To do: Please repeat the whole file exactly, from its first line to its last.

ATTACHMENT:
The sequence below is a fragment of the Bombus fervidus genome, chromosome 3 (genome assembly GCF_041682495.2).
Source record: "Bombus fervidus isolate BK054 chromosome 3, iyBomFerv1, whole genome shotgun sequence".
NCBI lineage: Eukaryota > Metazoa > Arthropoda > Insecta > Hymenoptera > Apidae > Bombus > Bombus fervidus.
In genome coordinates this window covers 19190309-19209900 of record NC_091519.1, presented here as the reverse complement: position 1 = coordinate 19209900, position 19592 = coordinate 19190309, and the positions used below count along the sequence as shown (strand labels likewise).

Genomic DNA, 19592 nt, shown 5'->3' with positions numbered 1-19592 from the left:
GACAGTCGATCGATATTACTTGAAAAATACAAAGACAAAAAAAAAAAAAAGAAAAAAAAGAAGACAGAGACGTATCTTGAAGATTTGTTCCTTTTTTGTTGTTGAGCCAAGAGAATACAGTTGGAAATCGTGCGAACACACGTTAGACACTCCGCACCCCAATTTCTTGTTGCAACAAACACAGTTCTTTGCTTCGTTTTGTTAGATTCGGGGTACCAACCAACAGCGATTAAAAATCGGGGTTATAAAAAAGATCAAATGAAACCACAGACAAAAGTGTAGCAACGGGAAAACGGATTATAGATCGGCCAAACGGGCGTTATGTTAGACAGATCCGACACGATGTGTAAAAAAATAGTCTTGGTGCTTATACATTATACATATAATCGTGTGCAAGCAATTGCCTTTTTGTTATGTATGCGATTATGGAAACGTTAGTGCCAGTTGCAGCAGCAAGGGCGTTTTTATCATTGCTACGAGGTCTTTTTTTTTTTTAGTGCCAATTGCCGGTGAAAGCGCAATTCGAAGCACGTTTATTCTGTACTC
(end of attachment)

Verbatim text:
The sequence below is a fragment of the Bombus fervidus genome, chromosome 3 (genome assembly GCF_041682495.2).
Source record: "Bombus fervidus isolate BK054 chromosome 3, iyBomFerv1, whole genome shotgun sequence".
NCBI lineage: Eukaryota > Metazoa > Arthropoda > Insecta > Hymenoptera > Apidae > Bombus > Bombus fervidus.
In genome coordinates this window covers 19190309-19209900 of record NC_091519.1, presented here as the reverse complement: position 1 = coordinate 19209900, position 19592 = coordinate 19190309, and the positions used below count along the sequence as shown (strand labels likewise).

Genomic DNA, 19592 nt, shown 5'->3' with positions numbered 1-19592 from the left:
GACAGTCGATCGATATTACTTGAAAAATACAAAGACAAAAAAAAAAAAAAGAAAAAAAAGAAGACAGAGACGTATCTTGAAGATTTGTTCCTTTTTTGTTGTTGAGCCAAGAGAATACAGTTGGAAATCGTGCGAACACACGTTAGACACTCCGCACCCCAATTTCTTGTTGCAACAAACACAGTTCTTTGCTTCGTTTTGTTAGATTCGGGGTACCAACCAACAGCGATTAAAAATCGGGGTTATAAAAAAGATCAAATGAAACCACAGACAAAAGTGTAGCAACGGGAAAACGGATTATAGATCGGCCAAACGGGCGTTATGTTAGACAGATCCGACACGATGTGTAAAAAAATAGTCTTGGTGCTTATACATTATACATATAATCGTGTGCAAGCAATTGCCTTTTTGTTATGTATGCGATTATGGAAACGTTAGTGCCAGTTGCAGCAGCAAGGGCGTTTTTATCATTGCTACGAGGTCTTTTTTTTTTTTAGTGCCAATTGCCGGTGAAAGCGCAATTCGAAGCACGTTTATTCTGTACTC